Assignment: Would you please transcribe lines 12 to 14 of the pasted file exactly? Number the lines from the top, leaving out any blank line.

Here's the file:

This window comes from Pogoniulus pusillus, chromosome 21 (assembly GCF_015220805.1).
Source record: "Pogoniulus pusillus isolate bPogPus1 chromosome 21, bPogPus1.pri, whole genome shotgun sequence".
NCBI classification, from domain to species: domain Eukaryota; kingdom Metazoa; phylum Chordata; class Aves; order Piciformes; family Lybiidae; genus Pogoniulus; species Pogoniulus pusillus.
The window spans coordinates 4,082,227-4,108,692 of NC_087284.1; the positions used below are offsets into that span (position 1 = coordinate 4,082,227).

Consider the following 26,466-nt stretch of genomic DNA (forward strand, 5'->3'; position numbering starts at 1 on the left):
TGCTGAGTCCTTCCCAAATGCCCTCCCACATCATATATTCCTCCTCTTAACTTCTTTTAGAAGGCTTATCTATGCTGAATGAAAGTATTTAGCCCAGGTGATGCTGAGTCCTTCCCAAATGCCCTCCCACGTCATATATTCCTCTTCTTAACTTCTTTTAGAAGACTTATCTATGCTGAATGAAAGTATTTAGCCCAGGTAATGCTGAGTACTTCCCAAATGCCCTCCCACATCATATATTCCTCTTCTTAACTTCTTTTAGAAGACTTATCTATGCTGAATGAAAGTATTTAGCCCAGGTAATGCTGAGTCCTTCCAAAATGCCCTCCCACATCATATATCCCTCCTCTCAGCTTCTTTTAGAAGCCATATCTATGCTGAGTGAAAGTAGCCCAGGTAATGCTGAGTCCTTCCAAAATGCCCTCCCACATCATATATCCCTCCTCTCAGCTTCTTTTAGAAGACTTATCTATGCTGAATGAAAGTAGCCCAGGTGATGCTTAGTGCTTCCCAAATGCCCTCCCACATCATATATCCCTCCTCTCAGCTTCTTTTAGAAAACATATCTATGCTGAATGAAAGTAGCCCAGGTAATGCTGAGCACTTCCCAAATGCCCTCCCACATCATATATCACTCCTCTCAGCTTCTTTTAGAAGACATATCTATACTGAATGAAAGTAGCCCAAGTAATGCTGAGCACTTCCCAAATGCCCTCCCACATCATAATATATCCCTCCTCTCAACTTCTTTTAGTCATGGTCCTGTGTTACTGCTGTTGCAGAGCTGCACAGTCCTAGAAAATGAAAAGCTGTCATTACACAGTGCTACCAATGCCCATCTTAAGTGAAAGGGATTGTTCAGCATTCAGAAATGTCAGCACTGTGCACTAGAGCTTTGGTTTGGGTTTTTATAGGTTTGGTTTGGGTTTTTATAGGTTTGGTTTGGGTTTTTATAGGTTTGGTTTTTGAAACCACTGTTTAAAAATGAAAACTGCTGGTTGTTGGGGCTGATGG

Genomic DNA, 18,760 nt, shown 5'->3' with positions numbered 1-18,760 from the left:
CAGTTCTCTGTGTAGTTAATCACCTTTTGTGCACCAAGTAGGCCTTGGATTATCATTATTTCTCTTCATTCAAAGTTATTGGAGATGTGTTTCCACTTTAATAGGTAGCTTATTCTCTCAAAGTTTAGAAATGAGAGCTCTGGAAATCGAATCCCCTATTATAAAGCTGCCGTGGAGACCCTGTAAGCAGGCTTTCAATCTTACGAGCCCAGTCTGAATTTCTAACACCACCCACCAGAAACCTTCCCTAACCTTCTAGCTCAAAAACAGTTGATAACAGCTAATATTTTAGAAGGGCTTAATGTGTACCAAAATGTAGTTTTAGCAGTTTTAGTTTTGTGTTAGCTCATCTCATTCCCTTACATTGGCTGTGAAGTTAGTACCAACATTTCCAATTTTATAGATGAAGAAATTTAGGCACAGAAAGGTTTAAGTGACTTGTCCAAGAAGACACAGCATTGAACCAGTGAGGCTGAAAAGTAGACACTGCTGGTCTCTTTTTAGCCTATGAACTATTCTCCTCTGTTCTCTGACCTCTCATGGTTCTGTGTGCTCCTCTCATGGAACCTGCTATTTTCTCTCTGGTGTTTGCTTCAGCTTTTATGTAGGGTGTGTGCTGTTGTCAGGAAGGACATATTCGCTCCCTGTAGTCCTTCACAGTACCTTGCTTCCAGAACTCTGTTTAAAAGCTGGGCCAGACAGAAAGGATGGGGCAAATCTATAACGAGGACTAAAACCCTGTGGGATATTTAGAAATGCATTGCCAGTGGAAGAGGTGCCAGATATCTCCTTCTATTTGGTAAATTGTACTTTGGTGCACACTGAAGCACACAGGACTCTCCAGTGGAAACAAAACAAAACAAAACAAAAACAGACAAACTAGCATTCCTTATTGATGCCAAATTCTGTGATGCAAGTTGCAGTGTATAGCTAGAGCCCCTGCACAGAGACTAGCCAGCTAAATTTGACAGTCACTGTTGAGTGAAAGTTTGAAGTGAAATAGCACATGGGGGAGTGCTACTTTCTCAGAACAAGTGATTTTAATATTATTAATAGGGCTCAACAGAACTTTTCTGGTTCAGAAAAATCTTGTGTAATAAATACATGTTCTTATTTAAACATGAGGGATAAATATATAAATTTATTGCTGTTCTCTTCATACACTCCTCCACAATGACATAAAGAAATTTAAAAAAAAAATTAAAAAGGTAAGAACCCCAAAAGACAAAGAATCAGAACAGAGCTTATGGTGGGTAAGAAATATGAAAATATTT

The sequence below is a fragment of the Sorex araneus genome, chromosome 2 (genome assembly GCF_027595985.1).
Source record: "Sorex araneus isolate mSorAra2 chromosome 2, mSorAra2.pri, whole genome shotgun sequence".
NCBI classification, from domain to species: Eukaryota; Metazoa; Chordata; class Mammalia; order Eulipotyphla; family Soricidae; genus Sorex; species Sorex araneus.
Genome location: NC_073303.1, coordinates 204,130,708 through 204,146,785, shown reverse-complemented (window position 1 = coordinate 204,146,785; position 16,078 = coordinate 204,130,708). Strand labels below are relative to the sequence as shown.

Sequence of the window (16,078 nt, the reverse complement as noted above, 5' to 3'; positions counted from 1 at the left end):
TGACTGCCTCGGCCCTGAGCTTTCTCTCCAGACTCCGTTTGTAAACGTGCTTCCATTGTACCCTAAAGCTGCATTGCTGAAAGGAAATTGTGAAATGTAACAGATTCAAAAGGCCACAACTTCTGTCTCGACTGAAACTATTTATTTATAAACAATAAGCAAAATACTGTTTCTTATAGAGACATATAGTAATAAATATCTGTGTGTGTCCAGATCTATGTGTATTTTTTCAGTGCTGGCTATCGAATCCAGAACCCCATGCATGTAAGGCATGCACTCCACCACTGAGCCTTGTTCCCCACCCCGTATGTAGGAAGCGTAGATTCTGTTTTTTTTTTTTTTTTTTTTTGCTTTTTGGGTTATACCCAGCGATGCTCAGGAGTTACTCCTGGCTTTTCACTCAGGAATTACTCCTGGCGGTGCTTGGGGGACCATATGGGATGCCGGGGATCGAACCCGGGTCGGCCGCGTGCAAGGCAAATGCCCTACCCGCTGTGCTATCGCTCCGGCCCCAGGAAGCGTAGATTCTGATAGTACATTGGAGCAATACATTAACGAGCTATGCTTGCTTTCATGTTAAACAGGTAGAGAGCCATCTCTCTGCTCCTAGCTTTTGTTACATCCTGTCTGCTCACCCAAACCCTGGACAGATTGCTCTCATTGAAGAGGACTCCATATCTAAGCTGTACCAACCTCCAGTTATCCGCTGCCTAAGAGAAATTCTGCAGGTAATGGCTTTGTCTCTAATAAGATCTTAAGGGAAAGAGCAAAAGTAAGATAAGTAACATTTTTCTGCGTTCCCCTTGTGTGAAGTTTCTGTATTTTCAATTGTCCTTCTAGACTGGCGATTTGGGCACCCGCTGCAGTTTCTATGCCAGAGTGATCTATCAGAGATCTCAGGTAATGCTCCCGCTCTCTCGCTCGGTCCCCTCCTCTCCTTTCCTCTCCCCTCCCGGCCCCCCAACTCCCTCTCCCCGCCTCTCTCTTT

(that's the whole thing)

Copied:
Genome location: NC_073303.1, coordinates 204,130,708 through 204,146,785, shown reverse-complemented (window position 1 = coordinate 204,146,785; position 16,078 = coordinate 204,130,708). Strand labels below are relative to the sequence as shown.

Sequence of the window (16,078 nt, the reverse complement as noted above, 5' to 3'; positions counted from 1 at the left end):
TGACTGCCTCGGCCCTGAGCTTTCTCTCCAGACTCCGTTTGTAAACGTGCTTCCATTGTACCCTAAAGCTGCATTGCTGAAAGGAAATTGTGAAATGTAACAGATTCAAAAGGCCACAACTTCTGTCTCGACTGAAACTATTTATTTATAAACAATAAGCAAAATACTGTTTCTTATAGAGACATATAGTAATAAATATCTGTGTGTGTCCAGATCTATGTGTATTTTTTCAGTGCTGGCTATCGAATCCAGAACCCCATGCATGTAAGGCATGCACTCCACCACTGAGCCTTGTTCCCCACCCCGTATGTAGGAAGCGTAGATTCTGTTTTTTTTTTTTTTTTTTTTTGCTTTTTGGGTTATACCCAGCGATGCTCAGGAGTTACTCCTGGCTTTTCACTCAGGAATTACTCCTGGCGGTGCTTGGGGGACCATATGGGATGCCGGGGATCGAACCCGGGTCGGCCGCGTGCAAGGCAAATGCCCTACCCGCTGTGCTATCGCTCCGGCCCCAGGAAGCGTAGATTCTGATAGTACATTGGAGCAATACATTAACGAGCTATGCTTGCTTTCATGTTAAACAGGTAGAGAGCCATCTCTCTGCTCCTAGCTTTTGTTACATCCTGTCTGCTCACCCAAACCCTGGACAGATTGCTCTCATTGAAGAGGACTCCATATCTAAGCTGTACCAACCTCCAGTTATCCGCTGCCTAAGAGAAATTCTGCAGGTAATGGCTTTGTCTCTAATAAGATCTTAAGGGAAAGAGCAAAAGTAAGATAAGTAACATTTTTCTGCGTTCCCCTTGTGTGAAGTTTCTGTATTTTCAATTGTCCTTCTAGACTGGCGATTTGGGCACCCGCTGCAGTTTCTATGCCAGAGTGATCTATCAGAGATCTCAGGTAATGCTCCCGCTCTCTCGCTCGGTCCCCTCCTCTCCTTTCCTCTCCCCTCCCGGCCCCCCAACTCCCTCTCCCCGCCTCTCTCTTT